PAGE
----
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POLIDORI 09-07-2017 10:07 AM

Swimming with closed eyes
I usually spent my summers swimming in the sea as much as I can.
However, this year I am experiencing the experience (ha, ha) of being a father for the first time. Te baby girl is now 7 months old and that does not leave much time for things I used to do.

I manage to play sports and that include two or three times of swimming during the week, but I has to be in the pool that was build within the premises where I live. The pool almost has perfect measures, but it is a free swimming pool with neighbours using it all the time. However, come September, you can enjoy the emptiness of the pool for almost the whole morning and I can swim diagonals instead of the length of the pool, which makes up for a real entire lapse in a 25 m. pool.

One thing I began to do many years ago was to swim the first two or four pools with no googles. It offers me a more relaxed way of feeling the water and I have to put a bigger effort in thinking which the position of my body and a body parts can be.

This year I started doing more lapses without googles. Now I usually complete 24 of them before I start wearing them.

Swimming without seeing (except for short glampses to avoid collisionig with a wall or a person) offers me a much greater sense of feeling the water, focusing on going through it. As I cannot see my arms moving forward, I unconsciently do not aply so much force in them, so I relax much more. The feeling is so extreme in me that I am considering swimming longer without googles. The first few turns with them are mortifying for me.

I usually begin by swimming 12 lapses breathing to the left. Then 12 to the right. All w/out googles. Then I swim some with googles. Then I change to chest stroke for 12 lapses, which leaves me ready for a really good and hard trainning session of crawl, as I need to begin swimming at a very slow tempo to find my energy and rythm once I am 10-15-20 minutes into the water. So starting to swim with no googles helps me a lot to slow my pace at the beginning, which allows me to lengthen my sessions and complete more lapses. My main problem with swimming, I believe, is that I tend to go faster then I should, so sometimes I end up with no breath after 15 minutes. That forces me to recover between series (often changing styles or my breathing side) for a longer time than I would love to.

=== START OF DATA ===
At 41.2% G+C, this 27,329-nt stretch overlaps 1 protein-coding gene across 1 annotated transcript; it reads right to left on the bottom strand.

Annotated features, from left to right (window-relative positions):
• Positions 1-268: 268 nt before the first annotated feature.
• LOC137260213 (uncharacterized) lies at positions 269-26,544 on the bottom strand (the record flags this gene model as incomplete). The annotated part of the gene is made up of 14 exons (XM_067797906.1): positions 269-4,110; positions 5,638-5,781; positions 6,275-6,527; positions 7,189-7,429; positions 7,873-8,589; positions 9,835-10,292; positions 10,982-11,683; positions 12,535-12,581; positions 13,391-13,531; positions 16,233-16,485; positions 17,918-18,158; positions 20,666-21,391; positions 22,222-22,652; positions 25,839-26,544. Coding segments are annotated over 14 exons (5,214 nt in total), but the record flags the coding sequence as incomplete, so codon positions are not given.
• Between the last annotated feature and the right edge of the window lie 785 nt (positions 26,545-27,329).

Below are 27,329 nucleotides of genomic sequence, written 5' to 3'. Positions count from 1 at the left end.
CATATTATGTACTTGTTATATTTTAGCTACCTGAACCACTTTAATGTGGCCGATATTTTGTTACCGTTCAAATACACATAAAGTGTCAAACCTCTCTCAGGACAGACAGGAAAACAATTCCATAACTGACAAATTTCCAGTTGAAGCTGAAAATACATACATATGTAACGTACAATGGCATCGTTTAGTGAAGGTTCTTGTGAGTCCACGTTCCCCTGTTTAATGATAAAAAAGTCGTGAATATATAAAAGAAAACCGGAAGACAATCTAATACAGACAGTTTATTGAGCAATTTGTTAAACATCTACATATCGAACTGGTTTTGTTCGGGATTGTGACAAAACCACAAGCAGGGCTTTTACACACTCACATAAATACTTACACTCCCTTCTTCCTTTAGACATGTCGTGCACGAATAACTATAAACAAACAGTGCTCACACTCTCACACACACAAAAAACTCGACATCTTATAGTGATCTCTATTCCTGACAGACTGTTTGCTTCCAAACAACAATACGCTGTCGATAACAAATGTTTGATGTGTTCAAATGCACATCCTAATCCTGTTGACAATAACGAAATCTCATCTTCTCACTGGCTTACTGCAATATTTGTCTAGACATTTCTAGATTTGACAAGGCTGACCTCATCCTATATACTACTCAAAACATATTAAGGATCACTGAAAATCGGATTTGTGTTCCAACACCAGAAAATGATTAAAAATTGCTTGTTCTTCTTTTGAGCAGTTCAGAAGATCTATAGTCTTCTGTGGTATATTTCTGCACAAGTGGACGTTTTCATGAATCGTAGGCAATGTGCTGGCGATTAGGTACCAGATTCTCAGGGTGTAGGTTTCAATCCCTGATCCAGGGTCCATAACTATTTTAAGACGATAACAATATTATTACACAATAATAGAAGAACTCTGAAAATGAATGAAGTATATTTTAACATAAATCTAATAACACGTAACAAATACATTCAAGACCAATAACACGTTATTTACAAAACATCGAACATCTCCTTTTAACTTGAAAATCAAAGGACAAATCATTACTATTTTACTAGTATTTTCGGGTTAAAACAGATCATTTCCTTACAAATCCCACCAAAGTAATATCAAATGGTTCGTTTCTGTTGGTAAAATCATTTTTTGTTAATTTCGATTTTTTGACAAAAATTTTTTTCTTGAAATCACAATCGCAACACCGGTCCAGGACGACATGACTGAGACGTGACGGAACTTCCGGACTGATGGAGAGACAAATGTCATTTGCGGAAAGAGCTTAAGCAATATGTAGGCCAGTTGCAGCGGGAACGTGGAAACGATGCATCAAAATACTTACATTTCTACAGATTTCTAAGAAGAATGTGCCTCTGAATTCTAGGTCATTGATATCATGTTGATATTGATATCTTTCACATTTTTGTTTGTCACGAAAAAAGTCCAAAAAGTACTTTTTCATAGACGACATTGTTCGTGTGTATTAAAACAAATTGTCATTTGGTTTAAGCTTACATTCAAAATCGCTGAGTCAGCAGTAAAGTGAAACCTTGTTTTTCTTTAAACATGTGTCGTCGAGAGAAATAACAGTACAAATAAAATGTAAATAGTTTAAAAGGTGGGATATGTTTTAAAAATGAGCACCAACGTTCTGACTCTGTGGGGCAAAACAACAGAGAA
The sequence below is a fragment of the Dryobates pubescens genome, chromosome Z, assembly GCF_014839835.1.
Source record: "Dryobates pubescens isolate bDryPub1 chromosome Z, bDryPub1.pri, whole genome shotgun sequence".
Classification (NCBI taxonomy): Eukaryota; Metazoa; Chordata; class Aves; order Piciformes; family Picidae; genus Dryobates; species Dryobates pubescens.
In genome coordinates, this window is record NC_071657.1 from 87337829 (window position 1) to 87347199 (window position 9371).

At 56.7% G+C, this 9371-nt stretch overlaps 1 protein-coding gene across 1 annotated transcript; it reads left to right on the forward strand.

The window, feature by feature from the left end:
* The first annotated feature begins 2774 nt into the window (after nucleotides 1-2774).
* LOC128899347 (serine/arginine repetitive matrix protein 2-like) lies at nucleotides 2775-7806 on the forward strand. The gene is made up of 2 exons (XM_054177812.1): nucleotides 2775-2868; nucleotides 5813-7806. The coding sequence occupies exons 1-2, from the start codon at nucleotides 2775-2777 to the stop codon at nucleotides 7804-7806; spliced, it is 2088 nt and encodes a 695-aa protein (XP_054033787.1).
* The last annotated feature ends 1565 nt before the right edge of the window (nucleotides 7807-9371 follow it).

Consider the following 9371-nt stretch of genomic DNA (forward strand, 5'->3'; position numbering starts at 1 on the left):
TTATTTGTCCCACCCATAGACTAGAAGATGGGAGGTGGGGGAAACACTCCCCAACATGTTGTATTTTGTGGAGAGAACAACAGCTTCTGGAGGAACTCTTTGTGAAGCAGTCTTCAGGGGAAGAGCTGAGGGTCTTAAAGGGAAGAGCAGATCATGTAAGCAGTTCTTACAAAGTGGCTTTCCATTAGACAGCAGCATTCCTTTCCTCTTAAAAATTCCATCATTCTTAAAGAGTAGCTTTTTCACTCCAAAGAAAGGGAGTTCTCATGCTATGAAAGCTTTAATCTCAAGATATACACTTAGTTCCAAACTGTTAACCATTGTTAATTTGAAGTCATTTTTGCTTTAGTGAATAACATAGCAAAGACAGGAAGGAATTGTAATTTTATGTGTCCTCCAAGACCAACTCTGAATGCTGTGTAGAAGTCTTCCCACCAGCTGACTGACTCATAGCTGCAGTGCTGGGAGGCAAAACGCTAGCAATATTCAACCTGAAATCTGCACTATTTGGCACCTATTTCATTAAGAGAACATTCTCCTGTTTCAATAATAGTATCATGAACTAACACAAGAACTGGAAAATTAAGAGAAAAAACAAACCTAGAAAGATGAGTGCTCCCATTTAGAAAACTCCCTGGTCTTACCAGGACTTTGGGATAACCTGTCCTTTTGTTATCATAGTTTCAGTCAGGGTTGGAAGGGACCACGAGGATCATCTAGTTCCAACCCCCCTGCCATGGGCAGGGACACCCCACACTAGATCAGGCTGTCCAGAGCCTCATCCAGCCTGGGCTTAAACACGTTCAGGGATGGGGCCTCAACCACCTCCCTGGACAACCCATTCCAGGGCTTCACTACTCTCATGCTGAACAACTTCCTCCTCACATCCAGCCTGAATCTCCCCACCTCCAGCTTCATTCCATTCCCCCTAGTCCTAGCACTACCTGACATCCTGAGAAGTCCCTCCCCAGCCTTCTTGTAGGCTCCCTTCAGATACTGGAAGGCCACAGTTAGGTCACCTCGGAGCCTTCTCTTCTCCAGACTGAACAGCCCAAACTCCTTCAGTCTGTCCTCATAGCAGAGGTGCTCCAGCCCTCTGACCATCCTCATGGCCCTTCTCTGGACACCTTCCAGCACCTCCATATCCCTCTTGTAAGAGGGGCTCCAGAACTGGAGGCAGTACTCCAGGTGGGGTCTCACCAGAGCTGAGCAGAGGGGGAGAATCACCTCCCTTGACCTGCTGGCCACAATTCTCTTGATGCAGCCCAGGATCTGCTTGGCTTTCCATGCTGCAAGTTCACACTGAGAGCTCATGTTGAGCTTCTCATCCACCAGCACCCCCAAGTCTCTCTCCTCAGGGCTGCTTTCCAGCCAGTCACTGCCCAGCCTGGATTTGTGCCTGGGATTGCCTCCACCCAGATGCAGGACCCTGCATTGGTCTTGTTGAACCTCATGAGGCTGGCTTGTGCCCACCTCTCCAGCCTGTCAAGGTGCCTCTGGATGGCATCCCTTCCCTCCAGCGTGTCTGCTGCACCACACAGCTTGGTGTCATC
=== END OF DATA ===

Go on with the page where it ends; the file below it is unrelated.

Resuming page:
I would like to write a post about this, but in the meantime I need to think longer about what I feel. Also I would love to hear from experiences in other swimmers.

Thank you and greetings to you all.

novaswimmer 09-07-2017 01:33 PM

Why not just keep your goggles on all the time and close your eyes? Then when you need to see, just open your eyes? I do that sometimes when I don't have to share a lane with anyone. Just take a quick peek to make sure you're not running into the wall. When I have the luxury of getting my own lane, I do like to close my eyes.

POLIDORI 09-08-2017 09:28 AM


Originally Posted by novaswimmer (Post 63504)
Why not just keep your goggles on all the time and close your eyes? Then when you need to see, just open your eyes? I do that sometimes when I don't have to share a lane with anyone. Just take a quick peek to make sure you're not running into the wall. When I have the luxury of getting my own lane, I do like to close my eyes.